Note: “faux” means “artificial” or “contrived”–IOW “fake” without any Trumpian overtones.  I referred to Sunak in the title because he is now the man in the barrel for raising energy issues.  But those elected officials who climb down even a little from ruinous Zero Carbon promises will find themselves in the same predicament.  So this messaging would serve many in these dire straits.  Excerpts in italics with my bolds and added images.

There is a growing realisation that emissions and temperature targets
are now detached from the issues of human well-being
and the development of our 21st century world.

For the past two centuries, fossil fuels have fueled humanity’s progress, improving standards of living and increasing the life span for billions of people. In the 21st century, a rapid transition away from fossil fuels has become an international imperative for climate change mitigation, under the auspices of the UN Paris Agreement. As a result, the 21st century energy transition is dominated by stringent targets to rapidly eliminate carbon dioxide emissions. However, the recent COP27 meeting in Egypt highlighted that very few of the world’s countries are on track to meet their emissions reductions commitment.

The desire for cleaner, more abundant, more reliable and
less expensive sources of energy is universal.

However, the goal of rapidly eliminating fossil fuels is at odds with the urgency of providing grid electricity to developing countries. Rapid deployment of wind and solar power has invariably increased electricity costs and reduced reliability, particularly with increasing penetration into the grid. Allegations of human rights abuses in China’s Xinjiang region, where global solar voltaic supplies are concentrated, are generating political conflicts that threaten the solar power industry. Global supply chains of materials needed to produce solar and wind energy plus battery storage are spawning new regional conflicts, logistical problems, supply shortages and rising costs. The large amount of land use required for wind and solar farms plus transmission lines is causing local land use conflicts in many regions.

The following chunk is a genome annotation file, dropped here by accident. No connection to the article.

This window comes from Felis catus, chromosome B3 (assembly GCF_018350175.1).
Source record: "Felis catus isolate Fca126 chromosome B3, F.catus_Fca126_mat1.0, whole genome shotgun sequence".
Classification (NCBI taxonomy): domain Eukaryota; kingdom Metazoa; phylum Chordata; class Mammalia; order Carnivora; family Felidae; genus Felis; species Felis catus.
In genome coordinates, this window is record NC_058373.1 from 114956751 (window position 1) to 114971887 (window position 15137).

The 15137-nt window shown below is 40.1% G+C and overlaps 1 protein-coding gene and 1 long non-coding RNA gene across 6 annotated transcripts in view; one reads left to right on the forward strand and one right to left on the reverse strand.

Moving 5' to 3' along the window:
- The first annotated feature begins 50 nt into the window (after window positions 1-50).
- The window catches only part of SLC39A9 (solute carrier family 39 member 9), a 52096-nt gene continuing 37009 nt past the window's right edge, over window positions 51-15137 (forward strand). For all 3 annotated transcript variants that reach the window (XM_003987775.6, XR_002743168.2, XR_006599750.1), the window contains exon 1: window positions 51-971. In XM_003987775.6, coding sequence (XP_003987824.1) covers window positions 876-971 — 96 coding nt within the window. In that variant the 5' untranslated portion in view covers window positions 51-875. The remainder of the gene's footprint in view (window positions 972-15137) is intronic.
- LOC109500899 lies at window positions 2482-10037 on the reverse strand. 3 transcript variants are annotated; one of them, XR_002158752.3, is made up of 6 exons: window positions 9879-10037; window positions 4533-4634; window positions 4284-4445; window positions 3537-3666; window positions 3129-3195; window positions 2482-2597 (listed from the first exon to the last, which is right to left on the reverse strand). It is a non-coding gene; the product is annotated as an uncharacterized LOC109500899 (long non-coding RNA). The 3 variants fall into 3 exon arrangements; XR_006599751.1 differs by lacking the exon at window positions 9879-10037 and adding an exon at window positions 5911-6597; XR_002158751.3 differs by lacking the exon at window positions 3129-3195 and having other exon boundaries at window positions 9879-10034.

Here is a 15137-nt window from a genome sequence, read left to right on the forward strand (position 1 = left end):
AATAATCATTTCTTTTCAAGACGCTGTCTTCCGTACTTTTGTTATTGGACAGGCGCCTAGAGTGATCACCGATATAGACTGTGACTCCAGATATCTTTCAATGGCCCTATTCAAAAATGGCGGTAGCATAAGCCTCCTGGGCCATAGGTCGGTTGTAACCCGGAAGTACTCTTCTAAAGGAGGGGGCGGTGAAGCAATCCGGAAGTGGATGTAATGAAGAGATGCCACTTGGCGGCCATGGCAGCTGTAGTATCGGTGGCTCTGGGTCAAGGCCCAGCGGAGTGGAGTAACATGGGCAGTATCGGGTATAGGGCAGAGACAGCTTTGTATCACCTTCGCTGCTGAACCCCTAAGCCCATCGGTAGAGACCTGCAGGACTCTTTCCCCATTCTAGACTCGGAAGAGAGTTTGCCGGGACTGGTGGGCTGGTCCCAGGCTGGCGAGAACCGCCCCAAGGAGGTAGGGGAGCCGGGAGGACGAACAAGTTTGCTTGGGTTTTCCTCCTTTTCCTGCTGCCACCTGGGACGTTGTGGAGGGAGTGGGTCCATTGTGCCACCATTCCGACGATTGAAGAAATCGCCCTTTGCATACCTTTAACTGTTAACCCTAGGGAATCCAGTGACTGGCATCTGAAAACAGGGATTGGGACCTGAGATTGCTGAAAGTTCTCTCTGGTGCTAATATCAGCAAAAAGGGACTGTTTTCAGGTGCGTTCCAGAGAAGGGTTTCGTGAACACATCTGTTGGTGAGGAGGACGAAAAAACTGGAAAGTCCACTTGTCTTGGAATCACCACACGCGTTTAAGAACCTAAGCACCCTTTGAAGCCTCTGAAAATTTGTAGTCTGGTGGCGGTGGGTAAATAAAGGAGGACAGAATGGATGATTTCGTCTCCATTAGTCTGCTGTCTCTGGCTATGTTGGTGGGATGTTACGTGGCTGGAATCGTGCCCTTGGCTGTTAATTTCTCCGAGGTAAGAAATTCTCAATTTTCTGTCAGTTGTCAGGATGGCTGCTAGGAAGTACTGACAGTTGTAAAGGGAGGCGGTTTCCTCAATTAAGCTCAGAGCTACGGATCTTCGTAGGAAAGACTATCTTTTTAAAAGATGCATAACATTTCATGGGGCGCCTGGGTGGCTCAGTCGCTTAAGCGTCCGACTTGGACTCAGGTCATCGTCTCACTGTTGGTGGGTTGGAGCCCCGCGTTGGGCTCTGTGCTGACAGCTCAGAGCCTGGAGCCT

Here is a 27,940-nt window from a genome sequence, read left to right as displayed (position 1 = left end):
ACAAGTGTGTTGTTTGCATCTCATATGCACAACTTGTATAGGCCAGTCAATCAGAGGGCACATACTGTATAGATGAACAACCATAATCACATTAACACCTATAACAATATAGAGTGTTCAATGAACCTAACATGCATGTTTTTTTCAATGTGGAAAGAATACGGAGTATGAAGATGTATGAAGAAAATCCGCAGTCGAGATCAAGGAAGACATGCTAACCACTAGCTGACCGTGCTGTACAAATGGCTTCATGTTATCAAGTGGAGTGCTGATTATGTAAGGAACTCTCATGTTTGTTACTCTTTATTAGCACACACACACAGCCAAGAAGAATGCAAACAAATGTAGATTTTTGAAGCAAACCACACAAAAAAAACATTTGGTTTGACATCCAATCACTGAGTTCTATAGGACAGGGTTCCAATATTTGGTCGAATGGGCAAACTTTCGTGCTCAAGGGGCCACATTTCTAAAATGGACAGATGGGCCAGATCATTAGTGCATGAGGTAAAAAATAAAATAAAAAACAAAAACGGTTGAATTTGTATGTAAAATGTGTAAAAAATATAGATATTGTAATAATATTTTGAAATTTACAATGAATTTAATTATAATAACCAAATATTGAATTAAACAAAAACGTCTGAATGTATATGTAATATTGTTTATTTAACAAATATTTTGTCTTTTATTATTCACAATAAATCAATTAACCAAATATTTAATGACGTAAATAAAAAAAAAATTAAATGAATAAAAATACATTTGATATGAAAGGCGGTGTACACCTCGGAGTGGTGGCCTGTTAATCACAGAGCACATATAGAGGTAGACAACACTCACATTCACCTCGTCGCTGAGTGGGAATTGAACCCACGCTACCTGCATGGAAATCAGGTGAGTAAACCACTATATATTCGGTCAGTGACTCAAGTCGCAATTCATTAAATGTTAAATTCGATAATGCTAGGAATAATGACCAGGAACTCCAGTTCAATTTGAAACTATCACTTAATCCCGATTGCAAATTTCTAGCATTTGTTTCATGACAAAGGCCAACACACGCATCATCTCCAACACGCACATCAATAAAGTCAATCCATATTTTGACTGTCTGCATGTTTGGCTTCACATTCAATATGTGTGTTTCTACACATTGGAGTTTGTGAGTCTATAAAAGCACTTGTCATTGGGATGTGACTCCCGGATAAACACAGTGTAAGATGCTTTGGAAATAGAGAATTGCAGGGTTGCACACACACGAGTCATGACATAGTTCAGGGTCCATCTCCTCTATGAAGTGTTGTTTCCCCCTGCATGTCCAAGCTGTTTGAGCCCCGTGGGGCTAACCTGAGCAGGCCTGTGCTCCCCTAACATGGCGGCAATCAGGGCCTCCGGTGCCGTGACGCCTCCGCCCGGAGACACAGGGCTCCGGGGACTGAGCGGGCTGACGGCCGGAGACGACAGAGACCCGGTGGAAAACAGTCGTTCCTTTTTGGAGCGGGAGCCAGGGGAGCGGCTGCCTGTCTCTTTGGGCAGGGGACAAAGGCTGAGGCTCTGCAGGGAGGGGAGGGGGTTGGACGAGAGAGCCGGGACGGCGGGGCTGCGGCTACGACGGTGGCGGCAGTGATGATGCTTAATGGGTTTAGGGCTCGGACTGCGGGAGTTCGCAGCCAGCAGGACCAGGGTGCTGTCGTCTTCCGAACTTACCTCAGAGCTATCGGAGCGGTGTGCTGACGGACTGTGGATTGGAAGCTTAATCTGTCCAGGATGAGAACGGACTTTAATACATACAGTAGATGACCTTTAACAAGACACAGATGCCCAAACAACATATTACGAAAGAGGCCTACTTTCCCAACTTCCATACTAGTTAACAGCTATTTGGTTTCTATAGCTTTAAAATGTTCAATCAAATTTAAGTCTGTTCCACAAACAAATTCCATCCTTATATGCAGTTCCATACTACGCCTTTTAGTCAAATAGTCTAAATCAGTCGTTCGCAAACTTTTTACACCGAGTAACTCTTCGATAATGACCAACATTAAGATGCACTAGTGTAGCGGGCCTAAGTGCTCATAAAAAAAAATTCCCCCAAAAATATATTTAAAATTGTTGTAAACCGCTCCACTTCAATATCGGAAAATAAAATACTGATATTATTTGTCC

Given the apocalyptic rhetoric surrounding climate change, does the alleged urgency of reducing carbon dioxide emissions somehow trump these other considerations? Well, the climate ‘crisis’ isn’t what it used to be. The COP27 has dropped the most extreme emissions scenario from consideration, which was the source of the most alarming predictions. Only a few years ago, an emissions trajectory that produced 2 to 3 oC warming was regarded as climate policy success. As limiting warming to 2 oC seems to be in reach, the goal posts were moved to limit the warming target to 1.5 oC. These warming targets are referenced to a baseline at the end of the 19th century; the Earth’s climate has already warmed by 1.1 oC. In context of this relatively modest warming, climate ‘crisis’ rhetoric is now linked to extreme weather events.

Attributing extreme weather and climate events to global warming can motivate a country to attempt to rapidly transition away from fossil fuels. However, we should not delude ourselves into thinking that eliminating emissions would have a noticeable impact on weather and climate extremes in the 21st century. It is very difficult to untangle the roles of natural weather and climate variability and land use from the slow creep of global warming. Looking back into the past, including paleoclimatic data, there has been more extreme weather everywhere on the planet. Thinking that we can minimize severe weather through using atmospheric carbon dioxide as a control knob is a fairy tale. In particular, Australia is responsible for slightly more than 1% of global carbon emissions. Hence, Australia’s emissions have a minimal impact on global warming as well as on Australia’s own climate.